The calling of the Middle East peace conference for Wednesday in Madrid has already changed facts. That does not, however, insure that it will succeed.
In Israel, public opinion polls rallied in favor of Israel's attendance. This suggests that opinion could move in still more conciliatory directions if ever given any reason to believe Arabs were moving similarly. As a result, Prime Minister Yitzhak Shamir, Israel's most intransigent politician, claimed for himself the delegation leadership, despite the conference call for foreign ministers. Israel's more flexible foreign minister, David Levy, was humiliated and left to sulk. He, in turn, was thinking serously of challenging Mr. Shamir for leadership of the Likud Party.
In the Arab world, parties driven asunder by hatreds and war quickly came together. Notable was the rapprochement between Saudi Arabia and the PLO. Syria, Lebanon, Jordan, Egypt, the PLO, with concurrence of Saudi Arabia and Morocco, agreed to rule out separate deals with Israel. Syria was unable, however, to obtain a pre-conference summit or a pledge to boycott regional issues until after Israel had vacated land. Syria, ostracized for supporting Iran against Iraq in the 1980s, and the PLO, condemned for supporting Iraq's seizure of Kuwait, are back in Arab good standing.
Israel is going to Madrid demanding peace before it will consider Arab demands, while the Arabs demand all disputed land before addressing issues of peace. No middle ground is visible to the naked eye. To add to the impasse, the U.S. has lost its economic power to move mountains. Rep. Lee Hamilton, D-Ohio, chairman of the House Foreign Affairs Middle East subcommittee, predicts that the U.S. will not reward the parties financially as it did Egypt and Israel after the Camp David accord of 1978. He is probably right that both the money and the congressional votes are not there.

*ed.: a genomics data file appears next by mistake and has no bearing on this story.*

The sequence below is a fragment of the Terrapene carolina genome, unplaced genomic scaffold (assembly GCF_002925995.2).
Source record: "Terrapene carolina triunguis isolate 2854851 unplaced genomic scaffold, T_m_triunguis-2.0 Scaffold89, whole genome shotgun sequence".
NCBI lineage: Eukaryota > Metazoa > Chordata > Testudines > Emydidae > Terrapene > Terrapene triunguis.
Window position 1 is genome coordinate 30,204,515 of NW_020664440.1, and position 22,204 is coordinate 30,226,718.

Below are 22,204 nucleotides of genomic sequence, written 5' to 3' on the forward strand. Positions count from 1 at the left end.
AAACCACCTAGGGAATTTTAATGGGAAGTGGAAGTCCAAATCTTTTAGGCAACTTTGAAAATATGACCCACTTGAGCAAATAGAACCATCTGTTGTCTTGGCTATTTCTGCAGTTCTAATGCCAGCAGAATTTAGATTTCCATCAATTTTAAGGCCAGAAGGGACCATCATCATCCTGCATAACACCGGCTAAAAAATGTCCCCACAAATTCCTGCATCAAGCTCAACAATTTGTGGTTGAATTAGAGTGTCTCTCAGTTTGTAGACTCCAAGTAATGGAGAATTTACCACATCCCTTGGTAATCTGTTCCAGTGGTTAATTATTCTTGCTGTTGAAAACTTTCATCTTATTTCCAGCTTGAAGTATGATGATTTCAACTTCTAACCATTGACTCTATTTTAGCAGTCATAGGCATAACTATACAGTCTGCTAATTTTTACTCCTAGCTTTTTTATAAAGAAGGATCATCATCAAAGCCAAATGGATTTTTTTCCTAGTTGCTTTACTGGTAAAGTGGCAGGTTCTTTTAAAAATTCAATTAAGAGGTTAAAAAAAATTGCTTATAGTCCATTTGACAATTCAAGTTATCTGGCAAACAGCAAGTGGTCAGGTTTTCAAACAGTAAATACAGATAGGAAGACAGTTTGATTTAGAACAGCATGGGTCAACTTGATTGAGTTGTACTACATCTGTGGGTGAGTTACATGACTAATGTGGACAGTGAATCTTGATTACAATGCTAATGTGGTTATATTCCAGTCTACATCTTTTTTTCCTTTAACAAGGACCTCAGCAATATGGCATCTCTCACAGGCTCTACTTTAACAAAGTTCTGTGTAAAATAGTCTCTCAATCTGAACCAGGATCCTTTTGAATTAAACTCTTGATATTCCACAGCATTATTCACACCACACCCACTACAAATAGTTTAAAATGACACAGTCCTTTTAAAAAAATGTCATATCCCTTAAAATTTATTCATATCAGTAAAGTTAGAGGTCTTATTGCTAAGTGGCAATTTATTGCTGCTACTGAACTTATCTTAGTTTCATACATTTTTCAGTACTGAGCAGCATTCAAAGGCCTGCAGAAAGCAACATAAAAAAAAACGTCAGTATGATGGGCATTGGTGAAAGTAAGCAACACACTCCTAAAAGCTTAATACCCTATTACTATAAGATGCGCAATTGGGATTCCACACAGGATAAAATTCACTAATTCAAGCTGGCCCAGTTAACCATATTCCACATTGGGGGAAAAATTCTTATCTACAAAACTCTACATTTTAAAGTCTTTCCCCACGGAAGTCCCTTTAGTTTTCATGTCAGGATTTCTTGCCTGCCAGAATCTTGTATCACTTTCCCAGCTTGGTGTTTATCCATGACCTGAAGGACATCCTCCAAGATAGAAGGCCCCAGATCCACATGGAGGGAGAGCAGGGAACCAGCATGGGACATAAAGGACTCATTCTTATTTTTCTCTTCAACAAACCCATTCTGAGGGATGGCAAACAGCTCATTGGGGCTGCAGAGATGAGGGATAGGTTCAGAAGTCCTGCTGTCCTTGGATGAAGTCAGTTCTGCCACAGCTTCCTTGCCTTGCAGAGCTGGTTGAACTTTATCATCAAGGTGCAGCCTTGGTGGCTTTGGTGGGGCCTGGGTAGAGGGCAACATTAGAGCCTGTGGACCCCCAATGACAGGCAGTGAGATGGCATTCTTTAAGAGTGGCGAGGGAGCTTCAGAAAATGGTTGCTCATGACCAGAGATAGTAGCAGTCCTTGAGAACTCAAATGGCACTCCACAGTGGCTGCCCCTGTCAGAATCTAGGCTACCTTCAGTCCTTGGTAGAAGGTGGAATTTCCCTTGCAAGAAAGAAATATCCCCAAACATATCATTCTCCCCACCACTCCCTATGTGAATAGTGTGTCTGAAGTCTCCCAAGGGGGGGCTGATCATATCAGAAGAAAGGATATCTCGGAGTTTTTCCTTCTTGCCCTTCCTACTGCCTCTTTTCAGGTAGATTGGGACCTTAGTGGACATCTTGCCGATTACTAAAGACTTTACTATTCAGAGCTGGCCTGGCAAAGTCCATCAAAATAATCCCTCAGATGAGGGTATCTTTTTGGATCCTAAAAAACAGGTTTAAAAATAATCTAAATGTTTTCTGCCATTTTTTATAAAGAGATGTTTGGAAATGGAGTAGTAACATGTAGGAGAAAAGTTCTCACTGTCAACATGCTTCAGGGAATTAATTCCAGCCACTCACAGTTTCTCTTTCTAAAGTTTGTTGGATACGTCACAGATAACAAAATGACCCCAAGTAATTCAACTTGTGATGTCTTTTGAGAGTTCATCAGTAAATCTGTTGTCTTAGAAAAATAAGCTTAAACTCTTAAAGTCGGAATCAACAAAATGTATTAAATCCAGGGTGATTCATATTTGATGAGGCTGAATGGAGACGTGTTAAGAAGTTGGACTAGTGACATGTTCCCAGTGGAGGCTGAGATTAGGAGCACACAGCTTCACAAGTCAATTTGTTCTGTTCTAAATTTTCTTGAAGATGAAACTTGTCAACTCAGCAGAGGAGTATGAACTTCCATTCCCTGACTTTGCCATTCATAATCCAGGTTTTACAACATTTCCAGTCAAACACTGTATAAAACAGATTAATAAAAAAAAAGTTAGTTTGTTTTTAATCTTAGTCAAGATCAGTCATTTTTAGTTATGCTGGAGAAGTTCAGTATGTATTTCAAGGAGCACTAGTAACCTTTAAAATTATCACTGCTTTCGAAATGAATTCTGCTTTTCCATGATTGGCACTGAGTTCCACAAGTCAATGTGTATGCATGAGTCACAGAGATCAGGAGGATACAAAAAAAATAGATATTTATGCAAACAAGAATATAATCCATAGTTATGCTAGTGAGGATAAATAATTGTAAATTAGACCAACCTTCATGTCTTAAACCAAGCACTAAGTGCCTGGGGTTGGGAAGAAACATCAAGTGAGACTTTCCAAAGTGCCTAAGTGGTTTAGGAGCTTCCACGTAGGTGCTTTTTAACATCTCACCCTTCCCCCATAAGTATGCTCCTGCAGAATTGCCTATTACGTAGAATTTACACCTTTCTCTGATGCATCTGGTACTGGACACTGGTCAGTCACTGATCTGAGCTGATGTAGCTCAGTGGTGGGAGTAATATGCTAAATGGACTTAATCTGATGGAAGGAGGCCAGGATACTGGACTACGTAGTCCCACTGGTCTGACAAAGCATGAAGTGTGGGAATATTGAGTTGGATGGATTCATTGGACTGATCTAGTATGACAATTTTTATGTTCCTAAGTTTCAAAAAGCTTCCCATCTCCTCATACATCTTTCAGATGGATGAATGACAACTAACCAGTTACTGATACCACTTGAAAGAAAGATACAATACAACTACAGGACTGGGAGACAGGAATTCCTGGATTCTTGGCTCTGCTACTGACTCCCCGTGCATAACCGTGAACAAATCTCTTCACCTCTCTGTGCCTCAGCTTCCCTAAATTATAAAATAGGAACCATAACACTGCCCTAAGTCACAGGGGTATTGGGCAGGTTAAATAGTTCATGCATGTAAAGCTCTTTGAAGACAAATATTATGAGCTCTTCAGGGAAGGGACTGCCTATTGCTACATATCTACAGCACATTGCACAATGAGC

If any side wants to walk out, excuses abound. Israel can object to the PLO connections of the Palestinian delegation. Israel and Syria disagree on the venue for subsequent meetings. What would be politically harder would be to stay at the process, which would entail mutual reneging on ultimatums that were shouted for home consumption.
Just getting these parties into the same room is nonetheless a momentous achievement for Secretary of State James A. Baker III that works magic of its own. While overnight settlement of 43 years' accumulation of hostility is not possible, the aim now must be to translate any outcome into momentum, even "failure" into gain. So much has happened in the world in the last two years that it would be naive to dismiss this as impossible.